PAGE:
Sport, Culture and Heritage Minister Rochelle Squires today launched a detailed cultural review that will generate a more complete picture of the role culture plays in the province’s unique identity.
“Forms of cultural expression that didn’t exist 25 years ago are flourishing, while other cultural sectors are struggling to adapt to the impact of a digital world,” said Squires, adding the industry has constantly evolved, but a far-reaching review has not been done in the past 25 years.
“We want to hear not only from those working within the cultural sector but also from a wide cross-section of Manitobans as we work on re-shaping the way we deliver support and services to this important area,” the minister said.
Over the next three months, the province will host community meetings and forums and direct dialogue with cultural groups, arts organizations and all Manitobans who are passionate about this industry on what they’d like to see reflected in the new culture policy, the minister said.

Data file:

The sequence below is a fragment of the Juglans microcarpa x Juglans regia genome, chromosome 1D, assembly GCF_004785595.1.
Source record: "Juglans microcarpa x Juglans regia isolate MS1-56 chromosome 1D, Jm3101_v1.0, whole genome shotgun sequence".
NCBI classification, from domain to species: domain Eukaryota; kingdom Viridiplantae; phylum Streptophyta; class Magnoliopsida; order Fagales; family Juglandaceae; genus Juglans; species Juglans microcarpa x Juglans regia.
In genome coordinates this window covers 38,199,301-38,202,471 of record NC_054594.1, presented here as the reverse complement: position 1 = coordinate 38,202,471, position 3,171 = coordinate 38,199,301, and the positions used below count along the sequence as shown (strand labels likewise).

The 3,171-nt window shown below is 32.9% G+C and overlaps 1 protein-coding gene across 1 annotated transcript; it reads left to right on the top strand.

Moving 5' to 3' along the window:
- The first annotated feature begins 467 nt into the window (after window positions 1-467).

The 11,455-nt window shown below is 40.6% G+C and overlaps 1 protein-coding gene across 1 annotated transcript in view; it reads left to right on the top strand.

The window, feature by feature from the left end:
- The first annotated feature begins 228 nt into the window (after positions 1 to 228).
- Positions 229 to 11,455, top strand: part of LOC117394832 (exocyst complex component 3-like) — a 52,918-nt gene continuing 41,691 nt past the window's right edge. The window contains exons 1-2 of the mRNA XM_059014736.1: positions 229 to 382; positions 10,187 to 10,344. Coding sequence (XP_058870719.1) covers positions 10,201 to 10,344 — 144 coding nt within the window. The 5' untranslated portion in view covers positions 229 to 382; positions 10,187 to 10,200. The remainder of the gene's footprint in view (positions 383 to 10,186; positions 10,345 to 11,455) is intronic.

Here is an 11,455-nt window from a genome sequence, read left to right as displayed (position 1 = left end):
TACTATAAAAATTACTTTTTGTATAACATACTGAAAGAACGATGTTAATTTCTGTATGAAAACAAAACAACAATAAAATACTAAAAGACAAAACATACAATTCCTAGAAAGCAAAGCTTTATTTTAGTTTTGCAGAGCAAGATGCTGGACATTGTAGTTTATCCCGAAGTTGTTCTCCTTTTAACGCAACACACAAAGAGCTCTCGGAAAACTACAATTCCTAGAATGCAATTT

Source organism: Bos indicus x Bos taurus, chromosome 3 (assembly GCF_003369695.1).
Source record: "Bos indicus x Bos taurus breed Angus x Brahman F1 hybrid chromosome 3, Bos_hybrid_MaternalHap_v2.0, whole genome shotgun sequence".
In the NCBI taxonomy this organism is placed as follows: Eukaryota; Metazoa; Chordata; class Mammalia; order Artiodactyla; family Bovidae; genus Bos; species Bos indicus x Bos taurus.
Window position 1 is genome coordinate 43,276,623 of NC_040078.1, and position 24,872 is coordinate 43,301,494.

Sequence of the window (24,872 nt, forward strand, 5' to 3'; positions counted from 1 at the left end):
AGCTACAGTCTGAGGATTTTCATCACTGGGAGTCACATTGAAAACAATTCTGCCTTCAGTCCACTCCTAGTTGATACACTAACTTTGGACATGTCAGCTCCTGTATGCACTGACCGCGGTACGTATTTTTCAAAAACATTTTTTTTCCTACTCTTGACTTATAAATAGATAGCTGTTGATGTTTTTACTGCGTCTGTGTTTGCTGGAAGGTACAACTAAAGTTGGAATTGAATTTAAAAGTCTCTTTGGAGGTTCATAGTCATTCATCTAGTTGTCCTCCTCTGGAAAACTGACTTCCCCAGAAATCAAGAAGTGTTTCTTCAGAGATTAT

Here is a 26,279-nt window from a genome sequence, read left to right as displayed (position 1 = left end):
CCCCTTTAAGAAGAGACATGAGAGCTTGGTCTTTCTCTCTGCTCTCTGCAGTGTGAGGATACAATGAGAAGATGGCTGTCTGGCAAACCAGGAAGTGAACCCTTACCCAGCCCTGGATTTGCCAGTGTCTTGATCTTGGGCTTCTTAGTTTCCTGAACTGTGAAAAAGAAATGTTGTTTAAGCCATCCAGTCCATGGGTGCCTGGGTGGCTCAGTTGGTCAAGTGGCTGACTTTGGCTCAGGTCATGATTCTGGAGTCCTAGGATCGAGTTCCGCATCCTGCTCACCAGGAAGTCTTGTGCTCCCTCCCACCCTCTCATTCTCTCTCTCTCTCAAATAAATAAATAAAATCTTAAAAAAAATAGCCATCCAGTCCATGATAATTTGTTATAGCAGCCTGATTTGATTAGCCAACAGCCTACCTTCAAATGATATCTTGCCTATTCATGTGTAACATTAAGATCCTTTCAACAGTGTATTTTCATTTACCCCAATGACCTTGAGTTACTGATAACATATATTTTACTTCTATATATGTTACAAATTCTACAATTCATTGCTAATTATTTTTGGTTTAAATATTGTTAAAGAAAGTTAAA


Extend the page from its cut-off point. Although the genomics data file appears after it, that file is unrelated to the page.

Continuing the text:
The minister noted culture is an economic powerhouse for the Manitoba economy that creates thousands of jobs and represents nearly three percent of the province’s gross domestic product (GDP). In 2015-16, the province provided $59.7 million in grants, contributions and tax credits to the cultural and creative industries.
“Technological and social changes are rapidly transforming the manner by which arts and culture are created and consumed,” said Squires. “Our supports for culture must evolve to reflect the modern realities. This review will address current pressures within the system, identify ways to become innovative, examine return on investment and seek out private sector and third-party partnerships to enhance the industries.”
The review will examine what has worked well, and what can be improved upon through public engagement in key areas including arts, creative industries, heritage, libraries, Indigenous culture and cultural infrastructure.